Australian Open Final: Historic First Title for Novak Djokovic

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Australian Open Final: Historic First Title for Novak Djokovic

Novak Djokovic looks for divine interventionA brilliant tournament had a brilliant final.

In a match that had all the atmosphere of a Davis Cup tie, Novak Djokovic has won the 2008 Australian Open 4-6 6-4 6-3 7-6 over a brilliant but error-ridden Jo-Wilfried Tsonga.

In a landmark result, the win is not only the first Grand Slam title for Djokovic but also the first for Serbia, the tiny, war-torn European nation that has inexplicably also produced players of the ilk of Janko Tipsarevic, Jelena Jankovic, and Ana Ivanovic.

Djokovic, the No. 3 player in the world and a finalist at the US Open last year, was a worthy winner after dropping just one set all tournament, and that was tonight.

But it very nearly wasn’t so.

By the start of the fourth set, the talented Serbian suffered serious cramp in his left leg when chasing down a Tsonga drop shot.

Djokovic—who has twice retired from Grand Slam events with fatigue—sought treatment at 2-2 and was noticeably inconvenienced by it for the rest of the set.

Here he started to resemble the old boxer in the short story "A Piece of Steak," who, facing a younger, fitter opponent, realises he has only one punch left and faces the dilemma of when to throw it.

It proved to be the fourth-set tie break.

Djokovic, mindful that he faced next to no chance in a fifth set, threw the only punch he had left, won the tie break and the match, and crumpled to the ground with elation and relief.

It’s a good thing Djokovic is good at tennis, because he would make a lousy poker player.

The following are some words that won't be used to describe the talented Serbian: "ice cool," "unflappable," and "introverted."

Not since Goran Ivanisevic, another gifted eastern European, has there been a player who so consistently wears his heart on his sleeve...or appears so easily distracted.

In the first set, and a sizable portion of the second, it seemed everything was bothering the Serb: Tsonga, who was knocking winners from everywhere; the crowd, which was right behind the Frenchman; the umpire, who apparently wasn’t overruling his linesmen enough; and his father, who had the audacity to leave Rod Laver Arena momentarily for what could only have been a toilet break.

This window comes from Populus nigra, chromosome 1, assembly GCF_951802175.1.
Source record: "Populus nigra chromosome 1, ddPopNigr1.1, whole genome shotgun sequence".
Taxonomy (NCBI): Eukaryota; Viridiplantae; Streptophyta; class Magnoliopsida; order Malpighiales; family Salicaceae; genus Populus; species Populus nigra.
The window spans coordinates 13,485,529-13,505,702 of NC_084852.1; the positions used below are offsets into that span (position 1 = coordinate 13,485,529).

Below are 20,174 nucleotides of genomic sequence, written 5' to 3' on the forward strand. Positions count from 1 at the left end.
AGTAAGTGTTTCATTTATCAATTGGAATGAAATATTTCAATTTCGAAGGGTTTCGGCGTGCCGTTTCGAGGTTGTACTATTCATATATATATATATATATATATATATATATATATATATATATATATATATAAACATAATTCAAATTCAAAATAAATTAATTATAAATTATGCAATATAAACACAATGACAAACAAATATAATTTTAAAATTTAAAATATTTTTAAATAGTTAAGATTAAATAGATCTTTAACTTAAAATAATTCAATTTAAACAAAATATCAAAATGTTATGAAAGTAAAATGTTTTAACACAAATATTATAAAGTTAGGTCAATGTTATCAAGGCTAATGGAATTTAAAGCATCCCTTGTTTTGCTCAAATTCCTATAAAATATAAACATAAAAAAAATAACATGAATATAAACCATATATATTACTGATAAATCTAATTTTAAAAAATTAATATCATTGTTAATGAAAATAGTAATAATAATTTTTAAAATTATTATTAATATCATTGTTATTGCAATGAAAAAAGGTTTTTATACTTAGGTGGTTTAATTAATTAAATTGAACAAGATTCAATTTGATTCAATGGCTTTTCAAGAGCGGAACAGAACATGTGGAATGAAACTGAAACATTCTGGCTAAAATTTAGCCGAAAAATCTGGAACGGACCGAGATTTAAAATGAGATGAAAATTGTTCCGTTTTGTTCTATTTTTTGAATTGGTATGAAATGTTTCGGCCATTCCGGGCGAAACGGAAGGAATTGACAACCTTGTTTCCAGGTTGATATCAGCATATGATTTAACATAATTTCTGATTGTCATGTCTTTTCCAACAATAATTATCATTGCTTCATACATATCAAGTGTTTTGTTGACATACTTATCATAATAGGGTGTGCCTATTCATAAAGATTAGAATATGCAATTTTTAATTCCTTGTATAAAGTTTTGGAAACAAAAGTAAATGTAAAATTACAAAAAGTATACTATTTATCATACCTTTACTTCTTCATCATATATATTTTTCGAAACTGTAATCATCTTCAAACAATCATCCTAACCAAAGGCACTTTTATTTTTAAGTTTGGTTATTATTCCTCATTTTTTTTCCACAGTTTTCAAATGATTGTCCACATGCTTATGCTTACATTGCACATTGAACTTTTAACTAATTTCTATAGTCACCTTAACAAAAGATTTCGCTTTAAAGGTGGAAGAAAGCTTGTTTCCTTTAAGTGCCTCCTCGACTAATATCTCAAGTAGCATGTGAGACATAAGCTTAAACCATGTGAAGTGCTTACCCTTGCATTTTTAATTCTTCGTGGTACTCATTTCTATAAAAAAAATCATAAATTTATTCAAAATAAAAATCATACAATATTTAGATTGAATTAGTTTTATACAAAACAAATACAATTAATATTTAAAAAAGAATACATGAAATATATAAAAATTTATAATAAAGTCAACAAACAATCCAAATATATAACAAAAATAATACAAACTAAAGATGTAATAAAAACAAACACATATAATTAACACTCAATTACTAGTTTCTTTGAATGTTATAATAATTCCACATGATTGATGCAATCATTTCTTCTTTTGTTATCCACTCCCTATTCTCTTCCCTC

“Sometimes you can’t control your emotions on the court and this match today was very important for me,” Djokovic said later.

“There was a lot of pressure on me, everyone expected me to win and I wanted to win. I wanted to win the first Grand Slam (title for Serbia).”

Djokovic, who really should lighten up, as he has a winning personality, later made peace with the crowd, telling them, “I know you wanted him to win more but I still love you guys”.

And with that a fractured relationship was made whole again.

Tsonga, seeking to become the first unseeded player to win the title in 32 years, cooled dramatically in the second and third sets, with his forehand leaking unforced errors where before it had blazed only winners.

The Frenchman leaps from 38 to 18 in the world after this—and will almost certainly be in the top 10 before the year is out.

Incredibly, he was playing in just his fifth Grand Slam tournament, and his first final of any senior tournament.

For a man who was an outsider in his first-round match against Brit world No. 8 Andy Murray, this performance was by any measure extraordinary.

The only thing missing from his armory is experience.

If Djokovic can develop some composure, he’ll be the complete package, too.

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